Think about it …
Seen in the “Asia News” on March 26, 2006:
“Seaports urged to prepare for arrival of mega-container ships”
“SINGAPORE (AFP) – Global seaports must carry out massive expansion and modernization within the next decade to cope with the entry of mega-container ships carrying an ever-increasing volume of global trade, industry players say.
“As countries build new airport terminals or renovate existing ones to accommodate the new double-decker Airbus A380 jetliner, seaports also need to build wider berths, automate cargo handling and storage facilities and invest in bigger cranes, the industry players told a cargo-handling conference in Singapore …
“‘The size of the vessels is increasing, yet ports … have been struggling over recent years to cope,'” said Satoshi Inoue, secretary-general of the International Association of Ports and Harbors (IAPH).
“‘Already, we are experiencing serious congestion in major ports in the world, particularly in the United States and Northern Europe,'” he told the conference on Wednesday organised by the International Cargo Handling Coordinating Association (ICHCA). ‘In 10 years’ time, the world’s ports need to more than double their capacity in handling if they are to play a central role in the global logistics system.’
“This means having to turn around much bigger ships, including vessels being planned to carry up to 14,500 20-foot container boxes – more than double the size of current sixth-generation ships with capacities of between 6,000 and 7,000 boxes.
“By 2010, the number of ‘post-Panamax’ ships – modern vessels that are too big to pass through the Panama Canal – would number 682, nearly double the current fleet of 391, ICHCA International Ltd director Peter Bosmans said.
“He said the biggest container ship currently in service can carry 9,200 20-foot equivalent units (TEU), but there are plans to construct even bigger vessels capable of 14,500 TEUs.
“These planned mega-container ships would be nearly 400 meters (1,320 feet) long, 54.2 meters wide and 27.2 meters in height, with the draft – the depth of water needed to float them – similar to other big ships at 15 meters.
“The highest point on these ships would be 60 meters, meaning bridges along commercial sea lanes need to be constructed higher.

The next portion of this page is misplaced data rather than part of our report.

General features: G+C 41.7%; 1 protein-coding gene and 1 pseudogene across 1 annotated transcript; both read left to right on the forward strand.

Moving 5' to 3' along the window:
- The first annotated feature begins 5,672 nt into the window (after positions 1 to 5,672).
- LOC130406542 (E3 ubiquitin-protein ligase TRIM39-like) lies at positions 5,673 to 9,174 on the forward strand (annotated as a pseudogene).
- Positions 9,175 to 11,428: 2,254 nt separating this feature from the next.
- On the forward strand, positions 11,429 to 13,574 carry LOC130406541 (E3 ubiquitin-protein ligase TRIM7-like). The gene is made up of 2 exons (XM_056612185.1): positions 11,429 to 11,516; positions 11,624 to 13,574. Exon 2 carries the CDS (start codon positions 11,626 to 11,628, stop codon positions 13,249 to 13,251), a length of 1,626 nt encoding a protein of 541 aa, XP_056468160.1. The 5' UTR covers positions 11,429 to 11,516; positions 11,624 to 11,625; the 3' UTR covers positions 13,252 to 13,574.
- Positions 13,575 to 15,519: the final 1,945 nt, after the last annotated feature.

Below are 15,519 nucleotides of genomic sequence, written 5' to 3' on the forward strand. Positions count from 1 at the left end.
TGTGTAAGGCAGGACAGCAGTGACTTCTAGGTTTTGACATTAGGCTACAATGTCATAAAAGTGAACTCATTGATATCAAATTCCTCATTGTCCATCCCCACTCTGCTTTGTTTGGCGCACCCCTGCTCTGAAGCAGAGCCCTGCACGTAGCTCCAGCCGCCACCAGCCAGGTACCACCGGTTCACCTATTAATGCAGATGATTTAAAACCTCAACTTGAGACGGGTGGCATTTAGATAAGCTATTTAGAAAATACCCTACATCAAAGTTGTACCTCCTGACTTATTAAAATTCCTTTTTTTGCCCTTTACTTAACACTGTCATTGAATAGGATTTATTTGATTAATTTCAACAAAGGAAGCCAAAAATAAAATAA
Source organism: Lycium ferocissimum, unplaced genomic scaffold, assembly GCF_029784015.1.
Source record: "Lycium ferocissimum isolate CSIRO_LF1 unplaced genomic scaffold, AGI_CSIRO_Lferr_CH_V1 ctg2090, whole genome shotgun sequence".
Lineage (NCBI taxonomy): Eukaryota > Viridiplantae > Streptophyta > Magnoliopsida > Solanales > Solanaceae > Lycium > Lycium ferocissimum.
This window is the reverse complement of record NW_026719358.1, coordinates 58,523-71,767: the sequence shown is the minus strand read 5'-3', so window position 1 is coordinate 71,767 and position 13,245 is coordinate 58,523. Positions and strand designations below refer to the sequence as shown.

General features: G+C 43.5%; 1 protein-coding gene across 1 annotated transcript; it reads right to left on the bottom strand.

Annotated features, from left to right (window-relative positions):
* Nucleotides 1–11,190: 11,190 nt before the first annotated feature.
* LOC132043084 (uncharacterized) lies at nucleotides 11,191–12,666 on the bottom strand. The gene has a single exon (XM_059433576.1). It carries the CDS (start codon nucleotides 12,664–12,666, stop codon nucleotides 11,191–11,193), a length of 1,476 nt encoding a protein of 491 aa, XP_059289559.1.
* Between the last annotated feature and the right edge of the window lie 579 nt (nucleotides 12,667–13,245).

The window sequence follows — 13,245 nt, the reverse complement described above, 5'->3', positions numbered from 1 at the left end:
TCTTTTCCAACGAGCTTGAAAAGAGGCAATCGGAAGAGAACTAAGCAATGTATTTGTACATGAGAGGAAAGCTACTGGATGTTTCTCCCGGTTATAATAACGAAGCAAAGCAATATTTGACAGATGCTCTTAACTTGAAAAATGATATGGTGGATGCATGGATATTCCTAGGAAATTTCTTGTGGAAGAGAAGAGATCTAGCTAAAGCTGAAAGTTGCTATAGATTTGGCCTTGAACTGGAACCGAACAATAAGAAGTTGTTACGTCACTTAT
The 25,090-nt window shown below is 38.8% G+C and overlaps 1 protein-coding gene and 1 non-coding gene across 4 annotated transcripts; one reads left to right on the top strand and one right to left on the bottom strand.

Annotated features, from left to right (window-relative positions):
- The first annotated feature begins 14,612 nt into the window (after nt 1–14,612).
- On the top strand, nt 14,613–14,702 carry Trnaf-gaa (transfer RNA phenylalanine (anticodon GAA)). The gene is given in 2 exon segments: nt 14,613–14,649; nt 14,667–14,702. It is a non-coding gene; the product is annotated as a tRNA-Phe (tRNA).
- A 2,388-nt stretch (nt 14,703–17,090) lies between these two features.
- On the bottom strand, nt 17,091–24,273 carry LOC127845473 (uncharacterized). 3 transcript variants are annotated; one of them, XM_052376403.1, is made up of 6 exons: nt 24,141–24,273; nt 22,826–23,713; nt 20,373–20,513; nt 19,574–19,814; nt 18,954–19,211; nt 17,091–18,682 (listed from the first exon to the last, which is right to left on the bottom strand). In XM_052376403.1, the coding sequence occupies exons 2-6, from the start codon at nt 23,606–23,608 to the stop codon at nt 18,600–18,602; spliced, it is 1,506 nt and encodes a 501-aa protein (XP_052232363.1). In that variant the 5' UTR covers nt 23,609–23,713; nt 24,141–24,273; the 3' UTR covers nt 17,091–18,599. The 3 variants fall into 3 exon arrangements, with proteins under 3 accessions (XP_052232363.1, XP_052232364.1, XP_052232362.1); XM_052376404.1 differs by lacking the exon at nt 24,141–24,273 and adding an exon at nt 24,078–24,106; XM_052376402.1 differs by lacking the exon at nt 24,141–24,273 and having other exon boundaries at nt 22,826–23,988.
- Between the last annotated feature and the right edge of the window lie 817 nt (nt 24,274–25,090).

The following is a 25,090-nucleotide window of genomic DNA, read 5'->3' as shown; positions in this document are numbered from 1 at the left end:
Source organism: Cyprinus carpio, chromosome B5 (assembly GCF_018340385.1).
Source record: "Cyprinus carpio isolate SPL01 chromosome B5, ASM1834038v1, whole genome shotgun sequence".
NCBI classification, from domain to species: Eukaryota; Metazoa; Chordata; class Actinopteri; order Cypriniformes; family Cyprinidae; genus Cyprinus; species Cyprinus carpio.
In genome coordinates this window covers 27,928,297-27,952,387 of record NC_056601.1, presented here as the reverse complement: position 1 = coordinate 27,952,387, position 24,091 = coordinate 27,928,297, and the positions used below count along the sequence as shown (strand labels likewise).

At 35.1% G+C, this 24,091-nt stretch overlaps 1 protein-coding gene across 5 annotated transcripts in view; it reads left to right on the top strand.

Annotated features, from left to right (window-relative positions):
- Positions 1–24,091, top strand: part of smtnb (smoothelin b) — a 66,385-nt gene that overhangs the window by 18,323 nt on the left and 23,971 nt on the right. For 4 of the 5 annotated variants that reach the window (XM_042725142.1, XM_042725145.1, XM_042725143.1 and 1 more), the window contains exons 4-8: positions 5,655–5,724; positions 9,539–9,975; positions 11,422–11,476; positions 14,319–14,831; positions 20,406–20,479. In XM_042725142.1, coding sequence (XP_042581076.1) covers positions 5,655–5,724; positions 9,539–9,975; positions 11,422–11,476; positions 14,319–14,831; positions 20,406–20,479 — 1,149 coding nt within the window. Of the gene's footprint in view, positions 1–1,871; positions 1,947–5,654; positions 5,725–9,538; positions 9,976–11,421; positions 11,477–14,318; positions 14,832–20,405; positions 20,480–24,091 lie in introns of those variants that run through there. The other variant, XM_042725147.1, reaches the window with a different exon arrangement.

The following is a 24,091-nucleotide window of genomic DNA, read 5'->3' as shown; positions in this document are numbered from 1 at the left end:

“‘These (mega-container) ships are not yet expected for the next five years, but boy, we are ready to build them,’ Bosmans said …”
“Mervin Chetty, chief strategy officer of the South African Port Operations, said 57 percent of container vessels currently on order are for those that can carry more than 8,000 TEUs.
“‘It is interesting to note that some of the terminals and the ports and the hinterland connectivity … are not keeping up with some of these developments,’ Chetty added.
“No estimates were given on how much investment is needed to build new seaports or upgrade existing ones. But Barry Cable, director of the transport and tourism division at the UN Economic and Social Commission for Asia and the Pacific (UNESCAP) said the region needs 260 billion US dollars in investment in the transport sector, including the shipping sector, between now and 2115.
“Bosmans said there is evidence that container terminals, especially in Asia, are preparing to handle bigger ships and larger cargo volumes. For example, 234 ship-to-shore cranes were sold worldwide in 2005, with 56 percent of the deliveries going to China and other Asian ports. More than 20 percent were delivered to Europe, 10 percent to North America and 7.3 percent to the Middle East.
“Nearly 48 percent of the cranes have a height of at least 60 meters, enabling them to service ships with a capacity of more than 12,000 TEUs. Seventy-two of the cranes are designed to handle ships that could carry more than 14,000 TEUs.
“‘It is becoming clear that more and more container terminals are already preparing for the next-generation of ultra-large container ships,’ Bosmans said.
“Inoue of IAPH said aside from physical expansion, ports need to invest in high-speed sorting systems and automated storage facilities, build logistics hubs within the complexes, and connect ports that are serviced by trains.
“Cable of UNESCAP said the building of more inland ports would bring the fruits of economic development to land-locked regions and countries.”
These overseas billionaires feel they can manipulate gullible U.S. taxpaying consumers. Such gall!!
– The “serious congestion … particularly in the United States and Northern Europe” is a result of the ever-increasing numbers and sizes of mega-ships designed and built in Asian shipyards … so why shouldn’t the Asians bear the cost of accommodating their own behemoths?
– In spite of the fact that neither the mega-ships nor the goods being shipped are made in America, Americans are expected to continue paying “cost-plus” for everything.
– “… some of the terminals and the ports and the hinterland connectivity … are not keeping up with some of these developments.” [We’re being scolded as well as scalded.]
– “Bosmans said there is evidence that container terminals, especially in Asia, are preparing to handle bigger ships and larger cargo volumes.” [Why not? Americans are paying for it.]
[What would the Asians do if we ignored the “urging” and told them to pay for the U.S. expansion they’re demanding? Would they risk losing the U.S. market, shutting down their manufacturing facilities and putting their fleets in mothballs? They’d pay, that’s what they’d do. Think about it.]